One of the things that drove me craziest when I lived in Seattle several years ago was the astounding ability of the city's politicians to suck the plain meaning out of words -- and to replace them with a rhetorical muddle as gray and hazy as the city's famous skies.
They're still at it. The Associated Press reports this week that the left-wing city council can't even agree on a basic resolution offering support to our troops.
The original resolution, proposed by Seattle citizen Michael Behar, declares that the city "wholeheartedly supports and appreciates the brave men and women of Seattle serving in the United States Military, and wishes them Godspeed in their dangerous missions and a safe return from harm's way."
This apparently offended antiwar Councilman Nick Licata so much that he proposed a lengthy addendum:
"We also urge our government to not abandon a foreign policy that can still achieve victory through diplomacy and engagement with the United Nations. Avoiding and ending unnecessary combat in Iraq is a sure way to support our troops and ensure their safe and speedy return home. We deeply regret the loss of life, destruction of homes, and damage to cities and infrastructure in Iraq. Our hearts go out to the people of Iraq in this time of suffering and loss, and we hope and pray for peace at the earliest possible time."
Other council members objected to depicting the troops' current mission as a response to "foreign tyrants and aggressors." Another member complained about a simple line praising local soldiers for answering the call of duty "whenever the cause of freedom is threatened." One politician suggested describing the troops as fighting not "in defense of their country" but for "military service."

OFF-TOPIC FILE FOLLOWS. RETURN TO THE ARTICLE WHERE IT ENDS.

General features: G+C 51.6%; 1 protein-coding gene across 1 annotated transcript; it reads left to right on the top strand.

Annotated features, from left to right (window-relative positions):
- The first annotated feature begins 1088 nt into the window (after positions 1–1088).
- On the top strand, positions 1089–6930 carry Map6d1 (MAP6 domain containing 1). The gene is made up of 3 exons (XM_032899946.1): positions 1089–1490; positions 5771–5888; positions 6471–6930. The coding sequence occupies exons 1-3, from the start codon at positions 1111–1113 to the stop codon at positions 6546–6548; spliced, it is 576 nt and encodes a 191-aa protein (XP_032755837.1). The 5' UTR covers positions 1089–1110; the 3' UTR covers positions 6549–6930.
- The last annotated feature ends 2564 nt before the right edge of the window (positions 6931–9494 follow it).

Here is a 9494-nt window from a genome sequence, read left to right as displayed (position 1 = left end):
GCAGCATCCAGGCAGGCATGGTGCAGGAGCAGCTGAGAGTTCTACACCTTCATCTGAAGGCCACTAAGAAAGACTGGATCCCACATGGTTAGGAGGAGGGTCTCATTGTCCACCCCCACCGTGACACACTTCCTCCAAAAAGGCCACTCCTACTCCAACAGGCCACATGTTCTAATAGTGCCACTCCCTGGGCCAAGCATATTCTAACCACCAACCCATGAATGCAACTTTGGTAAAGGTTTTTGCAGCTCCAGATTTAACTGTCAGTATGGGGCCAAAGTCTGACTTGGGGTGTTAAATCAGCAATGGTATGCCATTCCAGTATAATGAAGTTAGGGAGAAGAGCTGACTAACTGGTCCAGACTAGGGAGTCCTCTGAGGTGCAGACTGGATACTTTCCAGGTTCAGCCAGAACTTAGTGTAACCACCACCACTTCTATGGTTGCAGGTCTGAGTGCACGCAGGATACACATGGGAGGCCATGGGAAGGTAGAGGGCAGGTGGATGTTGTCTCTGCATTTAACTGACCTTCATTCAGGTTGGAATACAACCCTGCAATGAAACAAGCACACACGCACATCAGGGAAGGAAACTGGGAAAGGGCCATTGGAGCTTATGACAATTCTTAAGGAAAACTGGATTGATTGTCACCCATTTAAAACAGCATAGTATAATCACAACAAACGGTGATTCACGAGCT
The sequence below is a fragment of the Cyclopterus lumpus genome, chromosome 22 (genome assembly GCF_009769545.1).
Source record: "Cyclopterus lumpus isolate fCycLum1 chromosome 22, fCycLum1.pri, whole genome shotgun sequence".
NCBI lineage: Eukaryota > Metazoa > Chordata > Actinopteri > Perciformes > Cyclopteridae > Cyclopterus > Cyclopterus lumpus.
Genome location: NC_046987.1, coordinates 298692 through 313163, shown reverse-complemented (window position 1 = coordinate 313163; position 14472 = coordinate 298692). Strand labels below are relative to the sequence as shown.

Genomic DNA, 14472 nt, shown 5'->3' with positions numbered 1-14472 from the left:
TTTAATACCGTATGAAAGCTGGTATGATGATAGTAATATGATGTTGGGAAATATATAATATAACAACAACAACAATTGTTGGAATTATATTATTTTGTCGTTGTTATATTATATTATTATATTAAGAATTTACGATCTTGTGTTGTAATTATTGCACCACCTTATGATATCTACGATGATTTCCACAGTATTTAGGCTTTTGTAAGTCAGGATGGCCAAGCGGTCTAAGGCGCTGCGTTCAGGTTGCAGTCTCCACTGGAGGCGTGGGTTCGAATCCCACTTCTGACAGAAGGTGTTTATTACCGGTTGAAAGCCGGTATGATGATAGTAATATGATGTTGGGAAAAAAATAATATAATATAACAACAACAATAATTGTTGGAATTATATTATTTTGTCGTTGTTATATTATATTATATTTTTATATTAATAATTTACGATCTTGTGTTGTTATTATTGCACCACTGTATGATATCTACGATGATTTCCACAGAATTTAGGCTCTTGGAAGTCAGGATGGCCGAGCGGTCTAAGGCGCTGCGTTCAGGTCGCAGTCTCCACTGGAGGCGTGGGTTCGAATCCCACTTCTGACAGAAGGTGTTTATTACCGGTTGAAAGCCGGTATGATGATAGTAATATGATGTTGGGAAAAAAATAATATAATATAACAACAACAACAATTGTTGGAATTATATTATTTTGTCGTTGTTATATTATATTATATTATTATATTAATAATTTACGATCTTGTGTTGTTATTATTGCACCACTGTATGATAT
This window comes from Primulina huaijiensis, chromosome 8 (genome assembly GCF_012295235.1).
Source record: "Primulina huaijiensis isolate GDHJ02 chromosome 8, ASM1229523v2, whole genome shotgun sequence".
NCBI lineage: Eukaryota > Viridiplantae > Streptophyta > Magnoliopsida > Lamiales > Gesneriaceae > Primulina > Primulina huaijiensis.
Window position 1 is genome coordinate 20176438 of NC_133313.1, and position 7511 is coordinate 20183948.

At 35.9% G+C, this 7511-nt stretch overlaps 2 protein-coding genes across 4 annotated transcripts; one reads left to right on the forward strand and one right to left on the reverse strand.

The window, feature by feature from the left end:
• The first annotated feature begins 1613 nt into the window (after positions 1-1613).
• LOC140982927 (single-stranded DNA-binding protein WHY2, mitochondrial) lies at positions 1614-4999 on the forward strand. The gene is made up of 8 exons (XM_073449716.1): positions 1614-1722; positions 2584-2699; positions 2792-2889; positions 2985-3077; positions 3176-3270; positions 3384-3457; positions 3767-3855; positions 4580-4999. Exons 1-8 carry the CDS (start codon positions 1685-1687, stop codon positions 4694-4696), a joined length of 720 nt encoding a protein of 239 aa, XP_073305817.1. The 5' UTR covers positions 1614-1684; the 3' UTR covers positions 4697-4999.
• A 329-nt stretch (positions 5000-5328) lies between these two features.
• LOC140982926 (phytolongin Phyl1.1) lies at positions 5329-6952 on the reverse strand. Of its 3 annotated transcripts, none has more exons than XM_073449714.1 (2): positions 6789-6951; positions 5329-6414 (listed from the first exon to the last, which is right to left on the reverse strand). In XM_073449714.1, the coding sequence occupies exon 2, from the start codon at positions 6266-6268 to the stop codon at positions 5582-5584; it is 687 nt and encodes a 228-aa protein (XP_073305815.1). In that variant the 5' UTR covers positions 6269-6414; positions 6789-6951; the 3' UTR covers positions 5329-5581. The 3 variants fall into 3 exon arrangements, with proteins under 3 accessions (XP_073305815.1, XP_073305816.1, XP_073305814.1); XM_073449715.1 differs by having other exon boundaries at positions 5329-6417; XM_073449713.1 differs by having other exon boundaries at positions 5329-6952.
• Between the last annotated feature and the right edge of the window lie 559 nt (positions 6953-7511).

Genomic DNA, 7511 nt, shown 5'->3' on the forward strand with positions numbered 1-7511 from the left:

Can you imagine if the Seattle City Council appeasers had been around to edit some of the most famous quotations in the history of war? Take a peek:
Lead me, follow me, or get out of my way. -- General George Patton Jr.
(Seattleified: Arrive with me at a peaceful consensus or form an alternative decision-making committee to explore underrepresented options.)
War is hell. -- General William Tecumseh Sherman
(Seattleified: Armed conflict is a very, very, very negative thing.)
The eyes of the world are upon you. The hopes and prayers of liberty-loving people everywhere march with you. -- General Dwight D. Eisenhower, address to his troops on D-Day 1944
(Seattleified: While we support your efforts in general, our hopes and prayers are that you avoid unnecessary destruction of sea and plant life as you land on the fragile beaches at Normandy.)
Give me liberty or give me death. -- Patrick Henry